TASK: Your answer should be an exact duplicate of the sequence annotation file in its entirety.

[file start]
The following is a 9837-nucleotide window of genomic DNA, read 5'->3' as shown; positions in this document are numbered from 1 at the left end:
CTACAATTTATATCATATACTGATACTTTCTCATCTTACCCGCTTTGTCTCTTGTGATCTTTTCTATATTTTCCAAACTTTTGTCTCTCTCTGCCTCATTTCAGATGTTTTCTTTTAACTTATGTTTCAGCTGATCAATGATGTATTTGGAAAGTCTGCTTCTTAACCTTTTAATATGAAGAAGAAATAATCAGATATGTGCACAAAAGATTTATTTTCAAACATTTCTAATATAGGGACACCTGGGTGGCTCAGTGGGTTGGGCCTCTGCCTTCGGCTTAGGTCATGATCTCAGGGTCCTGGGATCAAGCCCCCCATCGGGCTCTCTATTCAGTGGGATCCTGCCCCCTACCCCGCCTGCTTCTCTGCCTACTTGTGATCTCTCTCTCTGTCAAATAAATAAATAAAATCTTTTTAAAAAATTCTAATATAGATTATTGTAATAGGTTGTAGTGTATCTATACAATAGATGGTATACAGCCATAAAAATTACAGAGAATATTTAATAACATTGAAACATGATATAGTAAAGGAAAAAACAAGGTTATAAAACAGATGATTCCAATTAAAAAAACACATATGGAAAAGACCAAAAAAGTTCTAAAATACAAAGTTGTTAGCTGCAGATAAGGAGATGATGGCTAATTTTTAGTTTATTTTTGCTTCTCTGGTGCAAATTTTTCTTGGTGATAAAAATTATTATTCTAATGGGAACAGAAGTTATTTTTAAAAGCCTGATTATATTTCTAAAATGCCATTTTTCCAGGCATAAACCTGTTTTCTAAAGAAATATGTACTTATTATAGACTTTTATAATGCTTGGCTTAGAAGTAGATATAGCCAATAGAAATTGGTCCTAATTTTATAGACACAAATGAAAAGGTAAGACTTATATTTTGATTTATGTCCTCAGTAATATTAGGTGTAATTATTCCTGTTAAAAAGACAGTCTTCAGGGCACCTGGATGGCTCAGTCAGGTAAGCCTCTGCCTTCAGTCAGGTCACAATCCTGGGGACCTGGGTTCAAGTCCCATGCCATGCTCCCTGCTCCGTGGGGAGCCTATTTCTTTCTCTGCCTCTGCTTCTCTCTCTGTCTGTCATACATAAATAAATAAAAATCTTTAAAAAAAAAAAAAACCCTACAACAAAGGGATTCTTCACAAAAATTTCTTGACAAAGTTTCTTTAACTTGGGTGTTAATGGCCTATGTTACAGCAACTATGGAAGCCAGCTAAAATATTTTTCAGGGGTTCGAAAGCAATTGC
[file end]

The following is a 9837-nucleotide window of genomic DNA, read 5'->3' as shown; positions in this document are numbered from 1 at the left end:
CTACAATTTATATCATATACTGATACTTTCTCATCTTACCCGCTTTGTCTCTTGTGATCTTTTCTATATTTTCCAAACTTTTGTCTCTCTCTGCCTCATTTCAGATGTTTTCTTTTAACTTATGTTTCAGCTGATCAATGATGTATTTGGAAAGTCTGCTTCTTAACCTTTTAATATGAAGAAGAAATAATCAGATATGTGCACAAAAGATTTATTTTCAAACATTTCTAATATAGGGACACCTGGGTGGCTCAGTGGGTTGGGCCTCTGCCTTCGGCTTAGGTCATGATCTCAGGGTCCTGGGATCAAGCCCCCCATCGGGCTCTCTATTCAGTGGGATCCTGCCCCCTACCCCGCCTGCTTCTCTGCCTACTTGTGATCTCTCTCTCTGTCAAATAAATAAATAAAATCTTTTTAAAAAATTCTAATATAGATTATTGTAATAGGTTGTAGTGTATCTATACAATAGATGGTATACAGCCATAAAAATTACAGAGAATATTTAATAACATTGAAACATGATATAGTAAAGGAAAAAACAAGGTTATAAAACAGATGATTCCAATTAAAAAAACACATATGGAAAAGACCAAAAAAGTTCTAAAATACAAAGTTGTTAGCTGCAGATAAGGAGATGATGGCTAATTTTTAGTTTATTTTTGCTTCTCTGGTGCAAATTTTTCTTGGTGATAAAAATTATTATTCTAATGGGAACAGAAGTTATTTTTAAAAGCCTGATTATATTTCTAAAATGCCATTTTTCCAGGCATAAACCTGTTTTCTAAAGAAATATGTACTTATTATAGACTTTTATAATGCTTGGCTTAGAAGTAGATATAGCCAATAGAAATTGGTCCTAATTTTATAGACACAAATGAAAAGGTAAGACTTATATTTTGATTTATGTCCTCAGTAATATTAGGTGTAATTATTCCTGTTAAAAAGACAGTCTTCAGGGCACCTGGATGGCTCAGTCAGGTAAGCCTCTGCCTTCAGTCAGGTCACAATCCTGGGGACCTGGGTTCAAGTCCCATGCCATGCTCCCTGCTCCGTGGGGAGCCTATTTCTTTCTCTGCCTCTGCTTCTCTCTCTGTCTGTCATACATAAATAAATAAAAATCTTTAAAAAAAAAAAAAACCCTACAACAAAGGGATTCTTCACAAAAATTTCTTGACAAAGTTTCTTTAACTTGGGTGTTAATGGCCTATGTTACAGCAACTATGGAAGCCAGCTAAAATATTTTTCAGGGGTTCGAAAGCAATTGC